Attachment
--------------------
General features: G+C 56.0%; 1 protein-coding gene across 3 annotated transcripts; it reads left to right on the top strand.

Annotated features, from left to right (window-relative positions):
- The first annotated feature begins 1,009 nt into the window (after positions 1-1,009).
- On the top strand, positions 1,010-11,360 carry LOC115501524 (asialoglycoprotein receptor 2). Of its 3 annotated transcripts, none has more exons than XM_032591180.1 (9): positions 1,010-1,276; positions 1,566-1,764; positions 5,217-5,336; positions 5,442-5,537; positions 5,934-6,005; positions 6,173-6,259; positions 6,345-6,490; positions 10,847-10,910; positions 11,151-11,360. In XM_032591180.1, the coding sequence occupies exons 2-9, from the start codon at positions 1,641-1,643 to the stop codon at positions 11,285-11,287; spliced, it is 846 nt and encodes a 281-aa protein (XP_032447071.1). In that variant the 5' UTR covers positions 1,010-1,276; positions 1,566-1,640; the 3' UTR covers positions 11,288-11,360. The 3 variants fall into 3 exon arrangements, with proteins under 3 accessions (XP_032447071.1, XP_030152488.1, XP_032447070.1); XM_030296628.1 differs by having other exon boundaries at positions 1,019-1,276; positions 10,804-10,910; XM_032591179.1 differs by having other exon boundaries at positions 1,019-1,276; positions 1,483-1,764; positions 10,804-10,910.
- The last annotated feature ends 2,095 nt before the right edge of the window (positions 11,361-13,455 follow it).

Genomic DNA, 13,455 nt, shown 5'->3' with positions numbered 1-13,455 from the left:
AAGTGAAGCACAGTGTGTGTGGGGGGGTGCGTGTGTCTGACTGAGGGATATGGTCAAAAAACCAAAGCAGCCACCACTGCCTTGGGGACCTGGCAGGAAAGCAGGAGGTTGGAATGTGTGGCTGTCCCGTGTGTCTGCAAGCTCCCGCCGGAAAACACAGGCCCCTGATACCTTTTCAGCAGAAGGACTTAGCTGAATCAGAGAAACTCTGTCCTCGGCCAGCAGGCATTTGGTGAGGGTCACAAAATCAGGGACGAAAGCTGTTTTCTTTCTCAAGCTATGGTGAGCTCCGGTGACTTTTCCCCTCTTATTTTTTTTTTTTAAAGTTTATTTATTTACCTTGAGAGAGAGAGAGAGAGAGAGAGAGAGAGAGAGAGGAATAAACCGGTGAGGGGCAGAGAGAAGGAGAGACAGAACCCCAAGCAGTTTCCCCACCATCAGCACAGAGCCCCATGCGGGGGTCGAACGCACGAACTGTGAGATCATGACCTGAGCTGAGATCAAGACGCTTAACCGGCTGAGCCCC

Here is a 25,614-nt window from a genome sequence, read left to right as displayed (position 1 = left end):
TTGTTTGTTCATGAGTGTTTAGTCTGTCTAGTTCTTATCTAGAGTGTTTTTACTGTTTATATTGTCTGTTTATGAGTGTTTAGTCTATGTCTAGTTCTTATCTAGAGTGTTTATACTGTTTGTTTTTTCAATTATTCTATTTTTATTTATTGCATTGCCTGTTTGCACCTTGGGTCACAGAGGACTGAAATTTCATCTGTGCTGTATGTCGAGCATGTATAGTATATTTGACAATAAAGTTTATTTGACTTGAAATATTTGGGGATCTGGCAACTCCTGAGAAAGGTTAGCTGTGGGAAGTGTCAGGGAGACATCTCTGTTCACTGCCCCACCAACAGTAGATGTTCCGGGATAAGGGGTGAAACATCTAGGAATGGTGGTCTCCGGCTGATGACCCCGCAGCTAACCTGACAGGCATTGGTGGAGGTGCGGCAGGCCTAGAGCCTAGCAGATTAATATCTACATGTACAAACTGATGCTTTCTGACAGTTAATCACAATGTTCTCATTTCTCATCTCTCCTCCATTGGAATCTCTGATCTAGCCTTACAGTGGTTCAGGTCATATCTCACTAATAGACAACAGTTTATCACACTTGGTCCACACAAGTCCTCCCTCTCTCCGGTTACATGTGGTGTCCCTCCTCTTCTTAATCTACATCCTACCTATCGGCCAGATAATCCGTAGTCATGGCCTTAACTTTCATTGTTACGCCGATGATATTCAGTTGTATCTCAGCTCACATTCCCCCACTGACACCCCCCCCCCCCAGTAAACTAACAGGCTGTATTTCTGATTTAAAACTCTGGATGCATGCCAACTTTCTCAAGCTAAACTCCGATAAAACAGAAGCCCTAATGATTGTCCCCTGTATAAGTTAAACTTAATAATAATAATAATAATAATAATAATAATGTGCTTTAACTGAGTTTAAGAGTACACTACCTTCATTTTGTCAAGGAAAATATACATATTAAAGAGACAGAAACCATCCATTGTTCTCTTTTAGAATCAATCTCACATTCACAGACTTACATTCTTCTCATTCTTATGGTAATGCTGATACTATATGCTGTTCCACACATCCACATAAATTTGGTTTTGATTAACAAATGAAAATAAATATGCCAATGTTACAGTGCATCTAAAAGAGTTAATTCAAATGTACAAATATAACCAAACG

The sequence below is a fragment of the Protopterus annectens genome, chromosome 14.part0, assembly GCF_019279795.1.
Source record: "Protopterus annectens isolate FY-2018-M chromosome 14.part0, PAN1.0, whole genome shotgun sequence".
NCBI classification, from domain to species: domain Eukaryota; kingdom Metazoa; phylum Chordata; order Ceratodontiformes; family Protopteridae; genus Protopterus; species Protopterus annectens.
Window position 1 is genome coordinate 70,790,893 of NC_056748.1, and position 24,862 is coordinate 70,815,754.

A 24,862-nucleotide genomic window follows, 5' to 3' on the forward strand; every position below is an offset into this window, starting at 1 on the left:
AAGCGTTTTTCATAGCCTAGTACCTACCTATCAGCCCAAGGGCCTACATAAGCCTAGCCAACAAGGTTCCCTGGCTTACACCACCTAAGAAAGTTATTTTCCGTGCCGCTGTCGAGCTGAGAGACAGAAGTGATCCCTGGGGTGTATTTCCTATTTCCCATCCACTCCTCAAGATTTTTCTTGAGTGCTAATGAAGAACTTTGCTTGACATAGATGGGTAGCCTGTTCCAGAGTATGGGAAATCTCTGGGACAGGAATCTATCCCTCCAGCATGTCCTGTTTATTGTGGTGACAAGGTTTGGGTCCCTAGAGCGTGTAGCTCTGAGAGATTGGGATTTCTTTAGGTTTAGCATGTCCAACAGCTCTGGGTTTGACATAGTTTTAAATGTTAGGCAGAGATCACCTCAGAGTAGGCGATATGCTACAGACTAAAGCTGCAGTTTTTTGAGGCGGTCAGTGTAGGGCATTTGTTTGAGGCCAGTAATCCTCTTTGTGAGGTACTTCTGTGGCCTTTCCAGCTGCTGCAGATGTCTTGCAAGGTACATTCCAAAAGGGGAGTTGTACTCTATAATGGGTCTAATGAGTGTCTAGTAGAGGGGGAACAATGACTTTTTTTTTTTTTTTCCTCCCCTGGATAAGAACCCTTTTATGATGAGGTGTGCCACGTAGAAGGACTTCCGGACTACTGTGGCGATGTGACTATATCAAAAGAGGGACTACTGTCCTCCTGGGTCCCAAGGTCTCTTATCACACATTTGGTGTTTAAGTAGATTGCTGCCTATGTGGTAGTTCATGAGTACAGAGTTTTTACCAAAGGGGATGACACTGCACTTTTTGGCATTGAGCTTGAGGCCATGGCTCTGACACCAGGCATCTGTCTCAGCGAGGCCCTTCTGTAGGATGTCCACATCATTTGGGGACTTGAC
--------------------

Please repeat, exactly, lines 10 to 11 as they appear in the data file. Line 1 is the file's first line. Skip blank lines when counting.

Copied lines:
The sequence below is a fragment of the Protopterus annectens genome, chromosome 14.part0, assembly GCF_019279795.1.
Source record: "Protopterus annectens isolate FY-2018-M chromosome 14.part0, PAN1.0, whole genome shotgun sequence".